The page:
How to Memorize Pi

Today is Pi Day: March 14, 2016, or 3/14/16 as written in the US. (The first digits of pi are 3.14159, which can be rounded to 3.1416.) In this post I’ll show you an easy way to memorize as many digits of pi as you would like. It’s the same technique that is used by people who memorize many thousands of digits of pi. Read more

Learn How to Memorize the Order of Black & Red in a Deck of Playing Cards (Easy)

This is the first memory technique that I learned, and the one that introduced me to memory techniques. I’ve found that it’s easy to teach in 15 minutes, and most people enjoy learning it.

If you teach it to someone, please leave a comment below and let me know your experience. There are many variations of this technique. I’m just showing one way to do it that I think is relatively easy for beginners. Read more

More on Four-digit Mnemonic Number Systems

I just saw that Ben posted a blog post about his progress with a four-digit number systems:

And then there’s the continuing dilemma of the four-digit number system. I have a nagging doubt that after all the effort of creating it, it’ll turn out to be unusable and I’ll have wasted a lot of time and made myself even worse at memorising numbers than I was in the first place.

Simon Reinhard also left a comment about his four-digit system.  He may be the first example of someone putting a four-digit system to use at the highest level of competition. (He holds the world record in speed cards.) Read more

Thoughts on Expanding to a 10,000 Image Mnemonic System

Yesterday, I wrote down some thoughts on phonetic memory systems. The main part of my system is made up of 2,688 one-syllable words that I think of as a kind of artificial language.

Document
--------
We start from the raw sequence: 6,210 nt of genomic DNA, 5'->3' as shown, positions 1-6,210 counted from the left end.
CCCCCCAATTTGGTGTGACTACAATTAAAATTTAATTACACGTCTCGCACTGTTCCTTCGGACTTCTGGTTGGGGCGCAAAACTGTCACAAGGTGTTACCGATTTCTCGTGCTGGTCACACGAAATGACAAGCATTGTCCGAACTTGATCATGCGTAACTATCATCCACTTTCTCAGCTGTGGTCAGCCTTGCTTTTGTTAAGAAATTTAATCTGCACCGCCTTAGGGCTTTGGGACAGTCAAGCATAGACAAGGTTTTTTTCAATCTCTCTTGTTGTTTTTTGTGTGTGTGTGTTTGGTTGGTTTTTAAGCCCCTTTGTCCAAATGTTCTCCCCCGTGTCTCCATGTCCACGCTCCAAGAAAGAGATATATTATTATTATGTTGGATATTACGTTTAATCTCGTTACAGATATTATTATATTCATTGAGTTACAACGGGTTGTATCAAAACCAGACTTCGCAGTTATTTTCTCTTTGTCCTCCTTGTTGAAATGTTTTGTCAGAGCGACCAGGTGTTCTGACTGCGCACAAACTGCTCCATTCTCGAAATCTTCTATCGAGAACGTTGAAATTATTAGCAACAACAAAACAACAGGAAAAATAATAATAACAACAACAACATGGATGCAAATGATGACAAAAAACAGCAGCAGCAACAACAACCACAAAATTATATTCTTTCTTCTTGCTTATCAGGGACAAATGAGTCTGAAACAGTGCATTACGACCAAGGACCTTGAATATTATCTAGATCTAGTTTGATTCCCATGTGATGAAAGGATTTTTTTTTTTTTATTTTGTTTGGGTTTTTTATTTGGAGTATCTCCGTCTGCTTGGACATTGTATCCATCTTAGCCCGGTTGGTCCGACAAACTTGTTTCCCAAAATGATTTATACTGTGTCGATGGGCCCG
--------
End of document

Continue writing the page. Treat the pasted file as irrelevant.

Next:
A number like 211614127 is pronounced “NIT-BIR-TUK”. The artificial word, NIT, means Magneto, BIR is beer, and TUK is toucan. The reason behind the one-syllables is explained in the previous post. Basically, some cultures apparently have a greater short term memory capacity because their numbers can be pronounced more quickly. Read more

Thoughts on Phonetic Systems and Memory Techniques as an Artificial Language

When I was deciding on what memory system to use, I tried to think about all the steps that the brain goes through when memorizing, and how to make it as efficient as possible.  This post describes some of the things I’ve been experimenting with over last summer, and why I keep my system strictly phonetic.

I’m not saying that this is the way things should be done.  I haven’t finished my system yet, so I am just thinking out loud (as usual). I’m having fun experimenting, and I don’t think that there will be any detrimental effect to my memory system if I turn out to be wrong, other than that generating the system is taking a longer time than it would otherwise. Read more

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